In addition to this, all businesses should consider the robustness of their current payroll processes, including the accuracy and efficiency in how staff are paid. Integrating a compliant workforce management system with your payroll software is a simple and effective way to ensure that you remain compliant in all aspects of the payroll process.
For more information about Single Touch Payroll, visit the ATO website.
Awards & Rostering |
Want to retain frontline employees? Pay them properly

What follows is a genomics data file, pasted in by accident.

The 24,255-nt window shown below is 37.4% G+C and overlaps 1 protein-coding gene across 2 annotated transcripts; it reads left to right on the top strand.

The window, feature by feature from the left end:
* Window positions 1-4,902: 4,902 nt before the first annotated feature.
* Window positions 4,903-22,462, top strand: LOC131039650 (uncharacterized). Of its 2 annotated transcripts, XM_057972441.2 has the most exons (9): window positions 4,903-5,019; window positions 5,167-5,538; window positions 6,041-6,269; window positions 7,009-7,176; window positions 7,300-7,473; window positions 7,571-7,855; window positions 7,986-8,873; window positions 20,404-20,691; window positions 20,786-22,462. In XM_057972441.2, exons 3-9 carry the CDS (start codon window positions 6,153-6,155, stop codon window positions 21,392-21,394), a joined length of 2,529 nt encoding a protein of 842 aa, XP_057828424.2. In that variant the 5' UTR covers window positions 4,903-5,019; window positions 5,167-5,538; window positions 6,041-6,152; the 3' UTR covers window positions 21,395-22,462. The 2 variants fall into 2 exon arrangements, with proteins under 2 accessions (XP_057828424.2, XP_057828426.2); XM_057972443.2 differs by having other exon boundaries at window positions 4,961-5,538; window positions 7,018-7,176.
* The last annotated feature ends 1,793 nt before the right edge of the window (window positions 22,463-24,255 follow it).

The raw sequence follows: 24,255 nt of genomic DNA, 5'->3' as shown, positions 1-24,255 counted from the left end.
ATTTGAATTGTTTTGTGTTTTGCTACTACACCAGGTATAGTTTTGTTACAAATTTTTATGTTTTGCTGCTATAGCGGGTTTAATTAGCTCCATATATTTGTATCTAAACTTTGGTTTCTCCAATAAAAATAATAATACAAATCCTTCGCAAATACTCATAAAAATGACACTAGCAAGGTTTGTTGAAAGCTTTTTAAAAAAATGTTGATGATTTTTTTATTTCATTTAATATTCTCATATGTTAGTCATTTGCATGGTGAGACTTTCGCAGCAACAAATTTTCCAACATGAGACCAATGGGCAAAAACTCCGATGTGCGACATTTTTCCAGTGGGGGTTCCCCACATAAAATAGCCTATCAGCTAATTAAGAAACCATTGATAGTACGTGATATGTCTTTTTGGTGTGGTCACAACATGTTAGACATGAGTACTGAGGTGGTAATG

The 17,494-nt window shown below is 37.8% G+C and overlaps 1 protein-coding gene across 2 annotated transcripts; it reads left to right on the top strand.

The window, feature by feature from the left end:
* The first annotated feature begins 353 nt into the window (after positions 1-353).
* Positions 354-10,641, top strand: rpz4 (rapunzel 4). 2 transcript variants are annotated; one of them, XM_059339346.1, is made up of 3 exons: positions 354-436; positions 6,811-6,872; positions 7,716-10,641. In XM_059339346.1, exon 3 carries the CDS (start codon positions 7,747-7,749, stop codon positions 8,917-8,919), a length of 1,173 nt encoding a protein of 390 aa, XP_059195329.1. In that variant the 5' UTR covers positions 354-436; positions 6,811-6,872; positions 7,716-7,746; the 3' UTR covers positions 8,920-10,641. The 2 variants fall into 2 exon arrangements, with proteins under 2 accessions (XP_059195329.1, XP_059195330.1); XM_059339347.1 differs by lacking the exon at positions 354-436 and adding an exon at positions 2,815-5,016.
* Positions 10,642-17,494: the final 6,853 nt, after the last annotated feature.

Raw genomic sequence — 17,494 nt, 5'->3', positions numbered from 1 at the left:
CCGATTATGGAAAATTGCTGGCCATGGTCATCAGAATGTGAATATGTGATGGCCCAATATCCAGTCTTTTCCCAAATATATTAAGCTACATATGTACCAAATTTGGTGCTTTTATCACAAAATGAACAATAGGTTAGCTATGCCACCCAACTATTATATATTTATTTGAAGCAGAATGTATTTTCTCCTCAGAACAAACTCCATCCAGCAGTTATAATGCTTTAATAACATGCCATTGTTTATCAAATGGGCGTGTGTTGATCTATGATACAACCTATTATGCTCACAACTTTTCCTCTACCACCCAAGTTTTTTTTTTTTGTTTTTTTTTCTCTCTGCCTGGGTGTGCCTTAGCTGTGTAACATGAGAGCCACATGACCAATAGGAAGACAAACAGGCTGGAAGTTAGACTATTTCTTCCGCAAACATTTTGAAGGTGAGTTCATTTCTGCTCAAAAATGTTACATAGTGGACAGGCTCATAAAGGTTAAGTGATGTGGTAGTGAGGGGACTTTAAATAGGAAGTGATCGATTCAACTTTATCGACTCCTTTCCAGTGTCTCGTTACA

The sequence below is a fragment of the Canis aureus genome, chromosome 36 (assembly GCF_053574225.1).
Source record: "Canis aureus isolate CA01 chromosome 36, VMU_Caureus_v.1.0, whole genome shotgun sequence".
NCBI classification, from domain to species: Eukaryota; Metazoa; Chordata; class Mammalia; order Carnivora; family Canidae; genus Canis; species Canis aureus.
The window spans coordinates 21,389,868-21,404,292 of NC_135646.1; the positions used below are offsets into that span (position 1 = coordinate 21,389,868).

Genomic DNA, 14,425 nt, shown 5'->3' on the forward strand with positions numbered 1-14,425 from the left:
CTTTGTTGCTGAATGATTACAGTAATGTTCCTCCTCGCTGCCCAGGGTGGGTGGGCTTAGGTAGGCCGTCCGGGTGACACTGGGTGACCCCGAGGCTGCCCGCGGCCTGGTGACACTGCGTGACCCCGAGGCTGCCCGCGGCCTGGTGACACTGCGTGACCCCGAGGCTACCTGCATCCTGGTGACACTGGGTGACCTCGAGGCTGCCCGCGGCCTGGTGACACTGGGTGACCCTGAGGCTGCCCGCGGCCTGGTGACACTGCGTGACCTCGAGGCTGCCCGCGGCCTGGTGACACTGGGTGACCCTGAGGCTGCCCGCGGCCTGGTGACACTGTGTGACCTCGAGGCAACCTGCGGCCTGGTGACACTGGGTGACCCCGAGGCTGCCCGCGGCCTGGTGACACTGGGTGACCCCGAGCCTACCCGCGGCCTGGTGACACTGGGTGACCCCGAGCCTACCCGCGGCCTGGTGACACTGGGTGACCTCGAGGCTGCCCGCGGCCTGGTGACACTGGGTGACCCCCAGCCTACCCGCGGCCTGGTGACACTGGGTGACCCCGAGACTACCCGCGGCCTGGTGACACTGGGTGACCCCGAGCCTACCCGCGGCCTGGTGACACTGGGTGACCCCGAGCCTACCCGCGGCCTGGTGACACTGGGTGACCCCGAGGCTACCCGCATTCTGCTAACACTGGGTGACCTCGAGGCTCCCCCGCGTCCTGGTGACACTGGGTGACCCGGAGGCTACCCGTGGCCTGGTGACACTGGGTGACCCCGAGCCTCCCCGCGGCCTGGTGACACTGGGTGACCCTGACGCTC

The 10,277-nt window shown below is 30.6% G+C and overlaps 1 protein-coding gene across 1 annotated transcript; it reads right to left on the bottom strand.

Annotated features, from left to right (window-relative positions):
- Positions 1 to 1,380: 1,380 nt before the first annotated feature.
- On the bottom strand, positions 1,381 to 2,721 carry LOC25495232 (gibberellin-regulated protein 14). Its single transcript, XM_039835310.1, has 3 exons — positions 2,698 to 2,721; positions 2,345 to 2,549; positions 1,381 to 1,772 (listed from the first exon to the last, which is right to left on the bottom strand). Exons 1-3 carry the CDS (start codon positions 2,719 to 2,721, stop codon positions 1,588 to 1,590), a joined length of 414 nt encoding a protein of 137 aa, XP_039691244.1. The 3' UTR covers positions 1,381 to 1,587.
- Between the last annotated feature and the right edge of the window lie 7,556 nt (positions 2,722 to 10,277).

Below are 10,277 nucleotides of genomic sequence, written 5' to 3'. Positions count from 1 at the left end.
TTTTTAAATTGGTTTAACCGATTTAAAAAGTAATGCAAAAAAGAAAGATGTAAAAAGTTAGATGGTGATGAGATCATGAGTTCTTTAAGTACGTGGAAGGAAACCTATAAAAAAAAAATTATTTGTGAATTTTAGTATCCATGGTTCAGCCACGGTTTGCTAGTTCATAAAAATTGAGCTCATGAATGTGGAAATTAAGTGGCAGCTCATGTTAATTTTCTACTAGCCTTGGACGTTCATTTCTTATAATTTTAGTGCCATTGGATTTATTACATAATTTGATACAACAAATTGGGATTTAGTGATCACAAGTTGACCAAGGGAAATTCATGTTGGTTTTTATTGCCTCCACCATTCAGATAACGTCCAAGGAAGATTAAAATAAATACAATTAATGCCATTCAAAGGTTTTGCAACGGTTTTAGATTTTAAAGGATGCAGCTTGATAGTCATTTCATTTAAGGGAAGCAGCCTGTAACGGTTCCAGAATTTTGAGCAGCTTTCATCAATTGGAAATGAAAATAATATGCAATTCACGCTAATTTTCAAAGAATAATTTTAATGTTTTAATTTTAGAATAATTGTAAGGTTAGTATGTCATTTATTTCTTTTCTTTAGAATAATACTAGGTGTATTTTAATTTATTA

Eat out at a trendy restaurant or stroll into a store for some window shopping and the first person you encounter can set the tone of your interactions with the business as a whole. The demanding job of pleasing paying customers falls squarely onto the shoulders of frontline workers. They’re the first touchpoint someone has with a business and could be their last. You can be a loyal customer to your favourite brand for years and never interact with someone who works behind the scenes, at a desk in the head office. Numbers support the value of a well-trained frontline workforce providing high-quality customer service. According to a HubSpot research, people no longer trust businesses as they used to, preferring the opinion of family and friends. But who influences that opinion? Around 90% of the research participants consider an immediate response from customer service support very important, while 72% expect a response within 30 minutes. And they aren’t afraid to spread the word about their experiences, good or bad. So to keep doing good business, you need to retain your best-performing frontline employees. How do you make them stay? Give frontline workers their due Sometimes struggles with employee retention can be traced back to the basics. Are you paying them the right way, with the right wage, at the right time? Wage compliance is a big deal for frontline staff, most of whom are casual workers. When managers are too busy chasing down employees to wrangle data on clock-ins, overtime, and leave balances, and payroll managers are unavailable for hours every pay period, they lose precious time that could have gone to improving employee engagement (understood to be a key factor in retention). A few employee engagement strategies managers could be missing out on implementing: Instituting more transparency Creating programs for appreciation and recognition Professional development training and career planning Regular communication and candid feedback The Australian award system can be a roadblock to this, however. It has been steadily undergoing review since 2014, and businesses can expect many policies to change this year. While the review’s main aim is to simplify the language used in regulations to make them easier to understand, there’s also the possibility of slight changes in rates. These award changes are yet another factor businesses need to adapt to—and combining that with an already-complex system means without the right workforce management tools, administrators may make mistakes. Streamline pay processing with an online payroll calculator When manual payroll errors hold you back from improving frontline engagement, it’s time to find automated tools to do it for you. Save time by avoiding the need to encode each clock-in, set up spreadsheets, and manually calculate staff wages. Using an online payroll calculator makes it easy. Just input your employees’ start and end times, their hourly rate, and any breaks they’ve taken and the online payroll calculator will automatically present their final wages to you. You can add as many employees as you want and print the completed calculations when you’re done. With an automated tool, not only do you reduce time manually calculating, you can also be more assured that what you’re paying staff is accurate. Timesheets shouldn’t take days on end for any company, and software is taking care of these tasks to give back time to many HR and payroll officers. Is an online calculator not enough for your more complicated wage calculations? Then it might be time to invest in a workforce platform with more features. For more extensive payroll automation, Tanda’s Award Interpretation Engine automates rostering and payroll for any business, taking into account overtime, allowance, and higher duties. It also automatically updates for any new Fair Work regulations. Try Tanda for free, for 14 days, no credit card required.